Evil is real, and ‘thoughts and prayers’ do work

In the direct aftermath of yet another senseless mass killing, the idea of prayer came under fire by those who obviously have trouble believing in its powers.

Mass shootings at two mosques in Christchurch, New Zealand, left at least 49 people dead and 20 more injured on Friday. As is the case any time a horrific incident occurs, those with a conscience and a belief in God offered their thoughts and prayers for the victims and their grieving families.

Except, don’t mention “prayer” anywhere within earshot of a skeptical or cynical unbeliever. To them, it’s belittling and insulting.

I’ve got news for those who deride the idea of “thoughts and prayers.” Prayer works, and to think otherwise is to actually encourage more evil in the world.

Jesus came to earth and instructed his followers to pray. All throughout the gospels, we see his example of prayer. God seeks communion with his children, and to avoid it is essentially to pull away from God. And pulling away from God, the giver of life, is encouraging death and evil to take his place.

Let me dive a little deeper into scripture as it addresses evil and prayer in our world today.

What the Bible says about evil and about prayer

Evil lurks around every curve of the globe (1 John 5:19). You cannot run from it; you must fight it (Ephesians 6:11). You cannot succumb to it; you must overcome it (Romans 12:21). You cannot display apathy toward it; you must hate it (Psalm 97:10). For the world that God created was good (Genesis 1:31), it was free of wickedness and evil (Psalm 5:4), but selfish men corrupted it (Genesis 6:5).

Humans think they know what is right (Proverbs 21:2), but without God it is futile (Proverbs 14:12). Our actions have led us astray (Isaiah 53:6) and have separated us from him (Isaiah 59:2). We rely on the feelings of the heart (Jeremiah 17:9), but ignore what is wise (Proverbs 12:15). We trust our own understanding (Proverbs 3:5) instead of fearing the Lord (Proverbs 3:7). We indulge in the pleasures of the world (1 John 2:15-17), and seek worldly gratification (Galatians 5:19). But we must cease with the desires of the flesh (Ephesians 5:15-19) and instead walk by the Spirit of God (Galatians 5:16).

But fear not! Although we experience troubles, we can overcome (John 16:33). Those who submit themselves to God will conquer evil (James 4:7), for those born in God will overcome the world (1 John 5:4-5). Cast all your fears and anxieties on God (Philippians 4:6), because He cares for you (1 Peter 5:7). We don’t need less prayer (Luke 18:1), but more of it (Romans 12:12). Pray continually (Colossians 4:2) and earnestly (Matthew 6:7). Pray for your enemies (Matthew 5:44) and for protection from evil (John 17:15). Pray for yourself (John 15:7) and pray for each other (James 5:16). Pray to avoid sin and temptation (Matthew 26:41) and pray for wisdom (James 1:5). Pray for anything and everything and everyone (Ephesians 6:18), for this is the will of God (1 Thessalonians 5:16-18).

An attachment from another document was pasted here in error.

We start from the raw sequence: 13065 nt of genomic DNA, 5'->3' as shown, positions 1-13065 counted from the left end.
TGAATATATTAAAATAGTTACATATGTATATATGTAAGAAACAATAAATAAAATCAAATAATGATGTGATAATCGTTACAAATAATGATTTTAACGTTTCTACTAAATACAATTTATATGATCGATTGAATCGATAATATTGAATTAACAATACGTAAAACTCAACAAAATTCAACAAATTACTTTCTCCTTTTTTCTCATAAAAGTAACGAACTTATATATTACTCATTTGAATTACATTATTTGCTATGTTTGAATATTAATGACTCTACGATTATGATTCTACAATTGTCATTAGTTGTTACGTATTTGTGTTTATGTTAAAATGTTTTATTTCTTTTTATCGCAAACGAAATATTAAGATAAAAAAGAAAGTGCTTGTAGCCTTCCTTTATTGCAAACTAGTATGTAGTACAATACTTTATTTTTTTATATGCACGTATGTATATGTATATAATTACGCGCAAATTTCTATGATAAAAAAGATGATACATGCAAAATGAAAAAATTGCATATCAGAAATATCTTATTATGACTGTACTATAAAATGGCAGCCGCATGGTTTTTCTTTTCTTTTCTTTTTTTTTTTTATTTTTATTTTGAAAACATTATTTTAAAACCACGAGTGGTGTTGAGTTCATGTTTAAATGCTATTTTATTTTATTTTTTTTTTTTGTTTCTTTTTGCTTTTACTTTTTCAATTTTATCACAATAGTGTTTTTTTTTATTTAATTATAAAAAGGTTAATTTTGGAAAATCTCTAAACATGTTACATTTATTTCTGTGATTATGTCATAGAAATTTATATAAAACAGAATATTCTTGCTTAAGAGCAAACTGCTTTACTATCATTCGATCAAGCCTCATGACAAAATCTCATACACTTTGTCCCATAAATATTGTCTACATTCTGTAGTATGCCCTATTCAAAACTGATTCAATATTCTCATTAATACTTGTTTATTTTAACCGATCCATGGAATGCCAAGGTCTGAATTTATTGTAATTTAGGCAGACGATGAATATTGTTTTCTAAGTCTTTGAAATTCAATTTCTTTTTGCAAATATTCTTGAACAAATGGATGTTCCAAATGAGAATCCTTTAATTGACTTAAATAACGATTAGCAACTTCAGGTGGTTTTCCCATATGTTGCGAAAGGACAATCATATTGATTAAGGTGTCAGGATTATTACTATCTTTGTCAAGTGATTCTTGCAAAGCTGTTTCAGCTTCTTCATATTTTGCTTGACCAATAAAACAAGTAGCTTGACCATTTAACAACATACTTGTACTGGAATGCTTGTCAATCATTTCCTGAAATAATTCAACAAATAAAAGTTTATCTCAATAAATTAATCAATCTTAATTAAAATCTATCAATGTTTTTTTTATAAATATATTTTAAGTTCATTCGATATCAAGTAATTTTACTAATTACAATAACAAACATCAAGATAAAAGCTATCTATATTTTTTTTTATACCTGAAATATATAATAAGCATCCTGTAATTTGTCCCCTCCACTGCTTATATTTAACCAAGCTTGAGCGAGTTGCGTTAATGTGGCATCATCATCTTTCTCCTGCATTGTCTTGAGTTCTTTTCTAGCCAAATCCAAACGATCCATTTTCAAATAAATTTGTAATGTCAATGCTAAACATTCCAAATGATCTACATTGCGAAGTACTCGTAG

And lastly, pray that the message of God spreads throughout the world, which is sick and in need of healing (2 Thessalonians 3:1-3).


Mankind’s wickedness and evil ways taint the pages throughout the entire Bible. Likewise, prayer is effusively referenced almost as much. There is a direct correlation between prayer and evildoings.

No, that doesn’t mean that just because you don’t pray, you will necessarily commit acts of evil.

However, not praying is distancing yourself from God. And by definition, pushing away from God is pulling closer to the evil one.

People of this world need more prayer and better relations with God. Not less of it.

Ryan Glab
Ryan Glab
A Christian, conservative man seeking an open mic and a stage in the crowded, clamorous barroom of life. Fear God, love Jesus, and always seek truth.